Speaking Monday at the State of the Net conference in Washington, D.C., U.S. Department of Commerce Privacy Shield Director Alex Greenstein said his team and their European counterparts are trying to clear up the fuzziness around international information exchanges as quickly as possible.
"We definitely recognize that there has been a lot of instability in data transfers and that companies are operating in an environment of uncertainty right now," he said. "We and our partners in Europe are trying to conclude this negotiation as quickly as possible. We recognize this is having an impact on U.S. companies but also EU companies."
Greenstein added that although he can't give a specific timeline for striking an agreement, "we're sort of in the home stretch. We will hopefully have good news soon."
After the European Court of Justice in July 2020 struck down for the second time a mechanism that thousands of multinationals relied on to legally transfer data from the EU to the U.S., talks began almost immediately between the European Commission and U.S. Department of Commerce to come up with a replacement.
Although the past year has failed to yield an agreement, officials on both sides of the Atlantic have signaled that they remain motivated to come up with a new lawful data transfer mechanism to replace the invalidated Privacy Shield, and people watching the space agree that another revamped version of this deal is imminent.
Sean Heather, senior vice president of regulatory affairs for the U.S. Chamber of Commerce, said Monday he's optimistic that a data transfer agreement will be reached soon, especially as Russia's invasion of Ukraine drives home the urgency of international cooperation.
"I do think this has put a renewed emphasis on the importance of transatlantic talks. I'm not in the negotiating room. I'm not at the table, but I feel like we have a chance to see something maybe mid-spring, late spring, early summer. That would be the window that I'm watching right now," Heather said.
He also highlighted how important it is to companies at home and abroad that the gray areas around European data transfer protocols be resolved quickly. A Privacy Shield replacement would provide companies with a more efficient way to lawfully transfer data than standard contractual clauses and binding corporate rules, the current alternatives for transferring data outside the EU.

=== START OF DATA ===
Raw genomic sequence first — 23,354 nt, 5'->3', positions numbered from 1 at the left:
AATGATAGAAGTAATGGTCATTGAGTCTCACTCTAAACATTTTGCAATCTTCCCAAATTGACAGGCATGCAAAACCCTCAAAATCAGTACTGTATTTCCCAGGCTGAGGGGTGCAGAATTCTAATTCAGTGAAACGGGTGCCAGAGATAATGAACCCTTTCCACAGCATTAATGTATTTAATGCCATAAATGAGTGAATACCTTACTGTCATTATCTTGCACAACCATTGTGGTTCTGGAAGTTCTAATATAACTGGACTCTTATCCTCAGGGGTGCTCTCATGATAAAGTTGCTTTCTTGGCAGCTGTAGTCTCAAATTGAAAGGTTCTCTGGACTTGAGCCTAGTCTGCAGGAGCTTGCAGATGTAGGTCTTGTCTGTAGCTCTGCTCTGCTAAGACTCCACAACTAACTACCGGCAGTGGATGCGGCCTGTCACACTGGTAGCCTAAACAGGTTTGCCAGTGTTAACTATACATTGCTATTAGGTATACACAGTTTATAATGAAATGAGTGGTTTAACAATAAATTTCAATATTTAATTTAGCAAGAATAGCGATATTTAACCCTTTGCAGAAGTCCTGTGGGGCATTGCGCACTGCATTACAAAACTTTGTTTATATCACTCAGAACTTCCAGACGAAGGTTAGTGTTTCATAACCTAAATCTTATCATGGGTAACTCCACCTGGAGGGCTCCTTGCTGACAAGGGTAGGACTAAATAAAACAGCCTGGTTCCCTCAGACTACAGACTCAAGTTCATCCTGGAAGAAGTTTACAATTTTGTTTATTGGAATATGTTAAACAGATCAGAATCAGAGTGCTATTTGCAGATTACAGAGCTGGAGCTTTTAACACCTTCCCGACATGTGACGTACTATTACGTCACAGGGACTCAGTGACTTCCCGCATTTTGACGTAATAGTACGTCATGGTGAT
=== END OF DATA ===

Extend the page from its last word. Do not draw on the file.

Standard contractual clauses, or SCCs, have become even trickier to implement in recent months, after the European Commission in June took the long-awaited step of updating the rules to establish a "modular" structure that will allow companies to better tailor their contracts to their data processing activities while requiring them to guarantee that they have taken reasonable steps to assess these transfers and ensure that the exchanges don't raise any data protection concerns.
"This giant question mark, I think, has chief policy officers and general counsels of major companies both in Europe and the United States kind of scratching their heads saying, 'What does this mean?'" Heather said.
As the Privacy Shield negotiations wrap up, Greenstein emphasized the complexity of the issues that the U.S. and EU regulators are still grappling with — including Europe's hesitancy about potential data surveillance in the U.S. In striking down Privacy Shield, the Court of Justice cited concerns over the failure of the pact to protect EU citizens from having their data intercepted by U.S. authorities or from allowing them adequate means to challenge these transfers.
"What we're working to negotiate right now is something that threads the needle between what the European Court of Justice requires under European human rights law, and also sort of what is possible under the U.S. Constitution, and also what is advisable given the national security commitments that the United States has," he said.
Heather suggested that another issue that has bogged down negotiations is Europe's aggressive advancement of technology-related standards that don't have clear counterparts in the U.S.
"Europe has decidedly put out its markers as to where it wants to go on [artificial intelligence], where it wants to go on competition policy, where it wants to go on data policy," Heather said. "On the core regulatory issues of data governance and the digital economy, Europe has decided the path they want to pursue, and I don't think it is interested in listening to the United States."
--Additional reporting by Allison Grande. Editing by Stephen Berg.
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